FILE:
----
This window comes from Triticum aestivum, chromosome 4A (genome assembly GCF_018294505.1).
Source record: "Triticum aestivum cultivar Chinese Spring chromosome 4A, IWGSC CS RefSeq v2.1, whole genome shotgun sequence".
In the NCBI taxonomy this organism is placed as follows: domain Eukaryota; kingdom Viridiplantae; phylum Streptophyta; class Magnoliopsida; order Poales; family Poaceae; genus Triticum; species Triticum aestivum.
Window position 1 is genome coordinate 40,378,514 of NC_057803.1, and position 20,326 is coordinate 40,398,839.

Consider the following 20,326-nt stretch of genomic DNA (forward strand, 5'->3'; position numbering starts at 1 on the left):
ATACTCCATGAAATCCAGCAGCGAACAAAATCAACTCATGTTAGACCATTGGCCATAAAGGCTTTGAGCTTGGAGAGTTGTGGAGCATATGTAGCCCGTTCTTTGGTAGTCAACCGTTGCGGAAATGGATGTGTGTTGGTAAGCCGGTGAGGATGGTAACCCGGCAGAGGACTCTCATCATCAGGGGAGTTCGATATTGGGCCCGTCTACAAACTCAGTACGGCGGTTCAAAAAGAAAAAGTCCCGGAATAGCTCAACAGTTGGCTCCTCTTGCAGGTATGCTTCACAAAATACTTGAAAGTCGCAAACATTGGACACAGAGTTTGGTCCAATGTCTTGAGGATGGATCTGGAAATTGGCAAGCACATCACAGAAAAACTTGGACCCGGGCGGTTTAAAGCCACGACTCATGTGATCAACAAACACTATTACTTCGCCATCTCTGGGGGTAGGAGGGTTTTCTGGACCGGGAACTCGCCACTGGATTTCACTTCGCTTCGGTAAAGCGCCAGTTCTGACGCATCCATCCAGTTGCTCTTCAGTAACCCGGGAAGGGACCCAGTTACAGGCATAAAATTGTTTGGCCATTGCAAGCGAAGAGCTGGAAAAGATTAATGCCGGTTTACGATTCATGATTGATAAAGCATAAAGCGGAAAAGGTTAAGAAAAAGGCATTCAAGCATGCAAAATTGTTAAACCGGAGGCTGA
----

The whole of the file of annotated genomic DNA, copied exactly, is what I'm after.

This window comes from Triticum aestivum, chromosome 4A (genome assembly GCF_018294505.1).
Source record: "Triticum aestivum cultivar Chinese Spring chromosome 4A, IWGSC CS RefSeq v2.1, whole genome shotgun sequence".
In the NCBI taxonomy this organism is placed as follows: domain Eukaryota; kingdom Viridiplantae; phylum Streptophyta; class Magnoliopsida; order Poales; family Poaceae; genus Triticum; species Triticum aestivum.
Window position 1 is genome coordinate 40,378,514 of NC_057803.1, and position 20,326 is coordinate 40,398,839.

Consider the following 20,326-nt stretch of genomic DNA (forward strand, 5'->3'; position numbering starts at 1 on the left):
ATACTCCATGAAATCCAGCAGCGAACAAAATCAACTCATGTTAGACCATTGGCCATAAAGGCTTTGAGCTTGGAGAGTTGTGGAGCATATGTAGCCCGTTCTTTGGTAGTCAACCGTTGCGGAAATGGATGTGTGTTGGTAAGCCGGTGAGGATGGTAACCCGGCAGAGGACTCTCATCATCAGGGGAGTTCGATATTGGGCCCGTCTACAAACTCAGTACGGCGGTTCAAAAAGAAAAAGTCCCGGAATAGCTCAACAGTTGGCTCCTCTTGCAGGTATGCTTCACAAAATACTTGAAAGTCGCAAACATTGGACACAGAGTTTGGTCCAATGTCTTGAGGATGGATCTGGAAATTGGCAAGCACATCACAGAAAAACTTGGACCCGGGCGGTTTAAAGCCACGACTCATGTGATCAACAAACACTATTACTTCGCCATCTCTGGGGGTAGGAGGGTTTTCTGGACCGGGAACTCGCCACTGGATTTCACTTCGCTTCGGTAAAGCGCCAGTTCTGACGCATCCATCCAGTTGCTCTTCAGTAACCCGGGAAGGGACCCAGTTACAGGCATAAAATTGTTTGGCCATTGCAAGCGAAGAGCTGGAAAAGATTAATGCCGGTTTACGATTCATGATTGATAAAGCATAAAGCGGAAAAGGTTAAGAAAAAGGCATTCAAGCATGCAAAATTGTTAAACCGGAGGCTGA